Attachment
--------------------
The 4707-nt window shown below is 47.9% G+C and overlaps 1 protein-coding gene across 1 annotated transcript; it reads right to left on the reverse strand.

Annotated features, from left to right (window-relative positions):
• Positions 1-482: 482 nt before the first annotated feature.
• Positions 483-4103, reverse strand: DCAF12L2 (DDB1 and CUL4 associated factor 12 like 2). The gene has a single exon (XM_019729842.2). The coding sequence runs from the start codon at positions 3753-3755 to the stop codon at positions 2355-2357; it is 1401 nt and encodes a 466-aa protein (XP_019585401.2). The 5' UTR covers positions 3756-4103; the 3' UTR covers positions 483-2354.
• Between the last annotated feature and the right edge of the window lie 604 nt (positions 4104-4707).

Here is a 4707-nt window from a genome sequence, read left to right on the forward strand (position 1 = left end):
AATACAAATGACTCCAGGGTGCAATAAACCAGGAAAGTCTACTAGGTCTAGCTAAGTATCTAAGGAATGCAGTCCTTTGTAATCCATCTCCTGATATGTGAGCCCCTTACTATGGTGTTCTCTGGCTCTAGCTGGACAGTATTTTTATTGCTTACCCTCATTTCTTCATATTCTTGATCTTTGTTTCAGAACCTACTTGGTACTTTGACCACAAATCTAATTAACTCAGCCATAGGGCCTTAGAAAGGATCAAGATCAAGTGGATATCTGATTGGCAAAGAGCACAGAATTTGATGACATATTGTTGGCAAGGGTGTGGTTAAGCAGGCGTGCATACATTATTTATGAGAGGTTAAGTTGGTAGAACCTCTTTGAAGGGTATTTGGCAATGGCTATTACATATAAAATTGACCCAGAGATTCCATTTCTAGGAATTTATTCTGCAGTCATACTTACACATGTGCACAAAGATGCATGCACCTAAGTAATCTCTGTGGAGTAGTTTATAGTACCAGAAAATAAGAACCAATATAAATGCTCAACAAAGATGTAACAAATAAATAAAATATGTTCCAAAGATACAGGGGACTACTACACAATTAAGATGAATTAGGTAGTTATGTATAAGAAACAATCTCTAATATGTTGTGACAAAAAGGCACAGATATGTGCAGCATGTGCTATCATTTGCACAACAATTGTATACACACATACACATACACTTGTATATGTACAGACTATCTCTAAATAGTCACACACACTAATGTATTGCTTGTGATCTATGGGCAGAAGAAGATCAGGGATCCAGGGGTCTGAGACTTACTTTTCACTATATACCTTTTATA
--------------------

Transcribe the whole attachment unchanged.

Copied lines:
The 4707-nt window shown below is 47.9% G+C and overlaps 1 protein-coding gene across 1 annotated transcript; it reads right to left on the reverse strand.

Annotated features, from left to right (window-relative positions):
• Positions 1-482: 482 nt before the first annotated feature.
• Positions 483-4103, reverse strand: DCAF12L2 (DDB1 and CUL4 associated factor 12 like 2). The gene has a single exon (XM_019729842.2). The coding sequence runs from the start codon at positions 3753-3755 to the stop codon at positions 2355-2357; it is 1401 nt and encodes a 466-aa protein (XP_019585401.2). The 5' UTR covers positions 3756-4103; the 3' UTR covers positions 483-2354.
• Between the last annotated feature and the right edge of the window lie 604 nt (positions 4104-4707).

Here is a 4707-nt window from a genome sequence, read left to right on the forward strand (position 1 = left end):
AATACAAATGACTCCAGGGTGCAATAAACCAGGAAAGTCTACTAGGTCTAGCTAAGTATCTAAGGAATGCAGTCCTTTGTAATCCATCTCCTGATATGTGAGCCCCTTACTATGGTGTTCTCTGGCTCTAGCTGGACAGTATTTTTATTGCTTACCCTCATTTCTTCATATTCTTGATCTTTGTTTCAGAACCTACTTGGTACTTTGACCACAAATCTAATTAACTCAGCCATAGGGCCTTAGAAAGGATCAAGATCAAGTGGATATCTGATTGGCAAAGAGCACAGAATTTGATGACATATTGTTGGCAAGGGTGTGGTTAAGCAGGCGTGCATACATTATTTATGAGAGGTTAAGTTGGTAGAACCTCTTTGAAGGGTATTTGGCAATGGCTATTACATATAAAATTGACCCAGAGATTCCATTTCTAGGAATTTATTCTGCAGTCATACTTACACATGTGCACAAAGATGCATGCACCTAAGTAATCTCTGTGGAGTAGTTTATAGTACCAGAAAATAAGAACCAATATAAATGCTCAACAAAGATGTAACAAATAAATAAAATATGTTCCAAAGATACAGGGGACTACTACACAATTAAGATGAATTAGGTAGTTATGTATAAGAAACAATCTCTAATATGTTGTGACAAAAAGGCACAGATATGTGCAGCATGTGCTATCATTTGCACAACAATTGTATACACACATACACATACACTTGTATATGTACAGACTATCTCTAAATAGTCACACACACTAATGTATTGCTTGTGATCTATGGGCAGAAGAAGATCAGGGATCCAGGGGTCTGAGACTTACTTTTCACTATATACCTTTTATA